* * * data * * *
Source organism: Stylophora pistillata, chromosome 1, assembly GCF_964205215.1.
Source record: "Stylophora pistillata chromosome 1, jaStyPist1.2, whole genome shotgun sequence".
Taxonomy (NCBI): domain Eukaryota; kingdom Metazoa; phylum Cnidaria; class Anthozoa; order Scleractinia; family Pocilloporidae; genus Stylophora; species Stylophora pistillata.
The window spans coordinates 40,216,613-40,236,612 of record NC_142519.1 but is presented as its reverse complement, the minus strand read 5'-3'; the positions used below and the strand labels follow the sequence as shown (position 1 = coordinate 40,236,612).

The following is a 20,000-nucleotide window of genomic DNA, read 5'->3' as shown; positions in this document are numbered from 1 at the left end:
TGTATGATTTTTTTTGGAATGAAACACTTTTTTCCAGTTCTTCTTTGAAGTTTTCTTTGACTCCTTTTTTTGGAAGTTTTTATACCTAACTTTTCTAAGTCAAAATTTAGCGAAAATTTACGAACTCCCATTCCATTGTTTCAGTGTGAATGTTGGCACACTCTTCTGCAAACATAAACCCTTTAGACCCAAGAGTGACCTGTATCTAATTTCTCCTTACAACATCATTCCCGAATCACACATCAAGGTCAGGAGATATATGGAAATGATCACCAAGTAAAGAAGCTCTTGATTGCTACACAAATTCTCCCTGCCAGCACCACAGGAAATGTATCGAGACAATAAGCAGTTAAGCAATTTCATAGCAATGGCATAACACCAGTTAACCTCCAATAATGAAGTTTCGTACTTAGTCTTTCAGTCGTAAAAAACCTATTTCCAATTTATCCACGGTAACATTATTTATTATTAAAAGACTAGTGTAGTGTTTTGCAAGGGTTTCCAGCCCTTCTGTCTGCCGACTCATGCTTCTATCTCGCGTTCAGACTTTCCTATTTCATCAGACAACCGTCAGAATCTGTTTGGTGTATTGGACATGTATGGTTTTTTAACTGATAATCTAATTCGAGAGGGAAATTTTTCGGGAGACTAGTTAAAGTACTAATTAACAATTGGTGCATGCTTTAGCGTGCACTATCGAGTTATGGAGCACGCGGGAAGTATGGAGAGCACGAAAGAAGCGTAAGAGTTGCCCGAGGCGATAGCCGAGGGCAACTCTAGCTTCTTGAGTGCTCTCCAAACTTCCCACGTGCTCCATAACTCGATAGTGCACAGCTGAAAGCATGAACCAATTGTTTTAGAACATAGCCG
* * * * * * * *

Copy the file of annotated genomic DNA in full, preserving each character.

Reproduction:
Source organism: Stylophora pistillata, chromosome 1, assembly GCF_964205215.1.
Source record: "Stylophora pistillata chromosome 1, jaStyPist1.2, whole genome shotgun sequence".
Taxonomy (NCBI): domain Eukaryota; kingdom Metazoa; phylum Cnidaria; class Anthozoa; order Scleractinia; family Pocilloporidae; genus Stylophora; species Stylophora pistillata.
The window spans coordinates 40,216,613-40,236,612 of record NC_142519.1 but is presented as its reverse complement, the minus strand read 5'-3'; the positions used below and the strand labels follow the sequence as shown (position 1 = coordinate 40,236,612).

The following is a 20,000-nucleotide window of genomic DNA, read 5'->3' as shown; positions in this document are numbered from 1 at the left end:
TGTATGATTTTTTTTGGAATGAAACACTTTTTTCCAGTTCTTCTTTGAAGTTTTCTTTGACTCCTTTTTTTGGAAGTTTTTATACCTAACTTTTCTAAGTCAAAATTTAGCGAAAATTTACGAACTCCCATTCCATTGTTTCAGTGTGAATGTTGGCACACTCTTCTGCAAACATAAACCCTTTAGACCCAAGAGTGACCTGTATCTAATTTCTCCTTACAACATCATTCCCGAATCACACATCAAGGTCAGGAGATATATGGAAATGATCACCAAGTAAAGAAGCTCTTGATTGCTACACAAATTCTCCCTGCCAGCACCACAGGAAATGTATCGAGACAATAAGCAGTTAAGCAATTTCATAGCAATGGCATAACACCAGTTAACCTCCAATAATGAAGTTTCGTACTTAGTCTTTCAGTCGTAAAAAACCTATTTCCAATTTATCCACGGTAACATTATTTATTATTAAAAGACTAGTGTAGTGTTTTGCAAGGGTTTCCAGCCCTTCTGTCTGCCGACTCATGCTTCTATCTCGCGTTCAGACTTTCCTATTTCATCAGACAACCGTCAGAATCTGTTTGGTGTATTGGACATGTATGGTTTTTTAACTGATAATCTAATTCGAGAGGGAAATTTTTCGGGAGACTAGTTAAAGTACTAATTAACAATTGGTGCATGCTTTAGCGTGCACTATCGAGTTATGGAGCACGCGGGAAGTATGGAGAGCACGAAAGAAGCGTAAGAGTTGCCCGAGGCGATAGCCGAGGGCAACTCTAGCTTCTTGAGTGCTCTCCAAACTTCCCACGTGCTCCATAACTCGATAGTGCACAGCTGAAAGCATGAACCAATTGTTTTAGAACATAGCCG